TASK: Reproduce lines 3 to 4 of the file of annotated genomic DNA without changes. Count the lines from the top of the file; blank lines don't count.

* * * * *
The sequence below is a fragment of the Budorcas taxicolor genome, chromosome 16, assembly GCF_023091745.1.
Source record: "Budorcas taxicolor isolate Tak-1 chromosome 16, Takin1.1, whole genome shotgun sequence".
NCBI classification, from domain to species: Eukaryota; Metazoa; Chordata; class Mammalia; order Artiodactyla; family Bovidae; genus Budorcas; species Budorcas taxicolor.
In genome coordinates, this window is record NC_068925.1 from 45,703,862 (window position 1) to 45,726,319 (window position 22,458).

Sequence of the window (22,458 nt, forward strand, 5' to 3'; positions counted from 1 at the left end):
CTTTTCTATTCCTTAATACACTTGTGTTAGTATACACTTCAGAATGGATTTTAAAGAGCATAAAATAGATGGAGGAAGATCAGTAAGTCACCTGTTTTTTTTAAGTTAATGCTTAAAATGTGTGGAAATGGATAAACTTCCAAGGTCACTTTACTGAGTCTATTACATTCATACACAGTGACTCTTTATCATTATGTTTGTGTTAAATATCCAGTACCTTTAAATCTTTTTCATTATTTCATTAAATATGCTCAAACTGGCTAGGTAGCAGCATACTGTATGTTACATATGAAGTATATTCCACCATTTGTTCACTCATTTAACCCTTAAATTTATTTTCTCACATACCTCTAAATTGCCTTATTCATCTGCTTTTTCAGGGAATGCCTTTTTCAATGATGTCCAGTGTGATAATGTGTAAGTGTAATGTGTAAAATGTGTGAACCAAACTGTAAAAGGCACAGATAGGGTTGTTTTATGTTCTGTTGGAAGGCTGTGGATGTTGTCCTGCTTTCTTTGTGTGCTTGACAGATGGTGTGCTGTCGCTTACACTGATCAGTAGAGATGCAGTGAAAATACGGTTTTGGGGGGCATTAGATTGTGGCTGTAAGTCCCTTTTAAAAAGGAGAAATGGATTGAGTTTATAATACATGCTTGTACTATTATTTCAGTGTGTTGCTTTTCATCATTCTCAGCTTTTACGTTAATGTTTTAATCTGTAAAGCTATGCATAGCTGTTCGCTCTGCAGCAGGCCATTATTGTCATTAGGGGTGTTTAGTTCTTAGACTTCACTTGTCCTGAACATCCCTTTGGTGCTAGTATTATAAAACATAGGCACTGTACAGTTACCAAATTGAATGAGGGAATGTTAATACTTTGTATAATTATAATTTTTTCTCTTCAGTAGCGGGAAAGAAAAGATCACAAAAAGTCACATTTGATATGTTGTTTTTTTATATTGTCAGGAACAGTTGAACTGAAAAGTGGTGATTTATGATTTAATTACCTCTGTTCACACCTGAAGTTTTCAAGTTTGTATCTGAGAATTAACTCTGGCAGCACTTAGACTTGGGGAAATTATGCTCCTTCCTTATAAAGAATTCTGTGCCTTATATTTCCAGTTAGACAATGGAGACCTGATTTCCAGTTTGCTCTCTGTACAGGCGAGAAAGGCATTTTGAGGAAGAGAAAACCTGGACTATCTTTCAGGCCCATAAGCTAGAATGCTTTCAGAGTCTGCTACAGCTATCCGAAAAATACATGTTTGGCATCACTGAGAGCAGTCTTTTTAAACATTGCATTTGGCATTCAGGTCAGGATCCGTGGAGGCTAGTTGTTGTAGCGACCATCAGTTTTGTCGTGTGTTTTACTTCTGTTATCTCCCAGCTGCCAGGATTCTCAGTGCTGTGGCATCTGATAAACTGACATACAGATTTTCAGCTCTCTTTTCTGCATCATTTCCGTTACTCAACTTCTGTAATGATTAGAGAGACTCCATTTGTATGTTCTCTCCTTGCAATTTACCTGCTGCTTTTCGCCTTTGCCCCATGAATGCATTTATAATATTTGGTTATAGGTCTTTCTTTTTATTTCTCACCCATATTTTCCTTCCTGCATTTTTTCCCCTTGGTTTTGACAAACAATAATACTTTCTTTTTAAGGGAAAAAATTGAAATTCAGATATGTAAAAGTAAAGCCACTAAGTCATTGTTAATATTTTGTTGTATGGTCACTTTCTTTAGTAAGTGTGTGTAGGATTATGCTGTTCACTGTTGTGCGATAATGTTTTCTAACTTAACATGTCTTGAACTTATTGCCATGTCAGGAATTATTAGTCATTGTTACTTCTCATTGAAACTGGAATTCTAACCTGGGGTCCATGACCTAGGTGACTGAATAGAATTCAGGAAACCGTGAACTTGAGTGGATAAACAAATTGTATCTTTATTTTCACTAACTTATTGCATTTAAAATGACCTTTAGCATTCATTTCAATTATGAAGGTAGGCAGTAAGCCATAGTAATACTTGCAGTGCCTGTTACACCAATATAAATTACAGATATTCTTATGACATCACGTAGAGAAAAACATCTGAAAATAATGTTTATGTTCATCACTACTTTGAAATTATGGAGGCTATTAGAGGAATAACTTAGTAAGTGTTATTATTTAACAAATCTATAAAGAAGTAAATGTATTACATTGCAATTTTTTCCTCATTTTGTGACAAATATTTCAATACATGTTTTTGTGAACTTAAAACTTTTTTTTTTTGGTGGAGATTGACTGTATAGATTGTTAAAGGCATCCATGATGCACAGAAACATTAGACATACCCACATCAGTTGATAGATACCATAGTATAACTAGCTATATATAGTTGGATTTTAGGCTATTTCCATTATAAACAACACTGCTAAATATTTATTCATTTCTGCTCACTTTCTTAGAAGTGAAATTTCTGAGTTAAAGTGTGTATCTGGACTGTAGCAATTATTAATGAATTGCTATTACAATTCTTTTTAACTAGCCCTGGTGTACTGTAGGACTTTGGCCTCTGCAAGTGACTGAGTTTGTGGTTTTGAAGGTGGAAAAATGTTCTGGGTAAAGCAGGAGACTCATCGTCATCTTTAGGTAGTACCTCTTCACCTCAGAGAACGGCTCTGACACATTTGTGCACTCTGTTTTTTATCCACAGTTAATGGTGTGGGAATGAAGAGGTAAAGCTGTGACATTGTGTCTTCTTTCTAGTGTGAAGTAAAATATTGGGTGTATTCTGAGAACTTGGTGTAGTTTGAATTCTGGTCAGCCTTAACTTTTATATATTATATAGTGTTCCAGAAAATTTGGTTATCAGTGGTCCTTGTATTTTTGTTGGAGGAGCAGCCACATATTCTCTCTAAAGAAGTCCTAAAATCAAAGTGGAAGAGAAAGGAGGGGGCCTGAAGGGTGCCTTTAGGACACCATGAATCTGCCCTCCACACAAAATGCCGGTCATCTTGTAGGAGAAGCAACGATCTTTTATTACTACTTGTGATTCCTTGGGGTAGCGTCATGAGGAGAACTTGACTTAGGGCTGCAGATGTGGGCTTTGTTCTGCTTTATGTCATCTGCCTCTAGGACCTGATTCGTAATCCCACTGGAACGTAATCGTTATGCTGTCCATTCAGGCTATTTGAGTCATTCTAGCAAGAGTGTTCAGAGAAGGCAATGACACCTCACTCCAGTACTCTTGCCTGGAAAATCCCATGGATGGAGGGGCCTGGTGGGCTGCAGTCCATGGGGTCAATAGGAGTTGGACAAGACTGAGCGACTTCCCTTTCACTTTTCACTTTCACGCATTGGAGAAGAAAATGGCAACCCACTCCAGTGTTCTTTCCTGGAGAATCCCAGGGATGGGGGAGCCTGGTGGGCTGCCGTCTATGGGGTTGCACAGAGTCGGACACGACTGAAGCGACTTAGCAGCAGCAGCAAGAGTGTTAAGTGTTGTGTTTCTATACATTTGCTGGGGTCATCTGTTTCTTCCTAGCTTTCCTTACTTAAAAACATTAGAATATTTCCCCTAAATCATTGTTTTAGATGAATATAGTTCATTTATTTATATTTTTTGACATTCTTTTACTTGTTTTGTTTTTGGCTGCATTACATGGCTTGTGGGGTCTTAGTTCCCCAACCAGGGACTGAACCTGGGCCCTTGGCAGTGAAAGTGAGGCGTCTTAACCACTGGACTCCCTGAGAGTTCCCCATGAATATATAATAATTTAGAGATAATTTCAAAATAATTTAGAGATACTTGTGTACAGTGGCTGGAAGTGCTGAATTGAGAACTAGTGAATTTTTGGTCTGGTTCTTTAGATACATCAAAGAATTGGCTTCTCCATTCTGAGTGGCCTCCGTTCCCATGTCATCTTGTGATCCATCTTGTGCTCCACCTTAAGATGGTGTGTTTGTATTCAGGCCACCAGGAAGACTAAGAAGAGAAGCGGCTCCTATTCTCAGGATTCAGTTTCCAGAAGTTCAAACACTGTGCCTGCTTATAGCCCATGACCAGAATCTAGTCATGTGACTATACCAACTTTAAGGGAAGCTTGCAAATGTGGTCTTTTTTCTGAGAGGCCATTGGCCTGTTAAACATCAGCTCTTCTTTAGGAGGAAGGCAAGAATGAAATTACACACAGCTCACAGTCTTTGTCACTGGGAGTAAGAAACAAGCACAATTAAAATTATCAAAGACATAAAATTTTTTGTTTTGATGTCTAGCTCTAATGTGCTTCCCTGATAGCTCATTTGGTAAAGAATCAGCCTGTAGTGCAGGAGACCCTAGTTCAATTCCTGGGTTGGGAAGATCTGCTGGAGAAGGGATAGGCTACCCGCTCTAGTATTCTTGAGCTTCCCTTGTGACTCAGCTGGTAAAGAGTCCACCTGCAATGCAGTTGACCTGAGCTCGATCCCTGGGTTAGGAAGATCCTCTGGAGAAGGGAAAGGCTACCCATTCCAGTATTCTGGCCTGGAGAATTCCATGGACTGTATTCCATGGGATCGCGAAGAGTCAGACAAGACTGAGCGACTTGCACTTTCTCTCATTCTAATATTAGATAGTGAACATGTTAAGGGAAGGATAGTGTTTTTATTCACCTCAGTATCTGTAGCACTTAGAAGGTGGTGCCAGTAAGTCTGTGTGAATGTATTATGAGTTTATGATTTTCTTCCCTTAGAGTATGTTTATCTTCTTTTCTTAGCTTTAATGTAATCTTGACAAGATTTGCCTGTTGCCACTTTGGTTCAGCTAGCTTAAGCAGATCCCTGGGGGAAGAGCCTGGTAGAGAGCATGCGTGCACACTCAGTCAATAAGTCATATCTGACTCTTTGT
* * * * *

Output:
NCBI classification, from domain to species: Eukaryota; Metazoa; Chordata; class Mammalia; order Artiodactyla; family Bovidae; genus Budorcas; species Budorcas taxicolor.
In genome coordinates, this window is record NC_068925.1 from 45,703,862 (window position 1) to 45,726,319 (window position 22,458).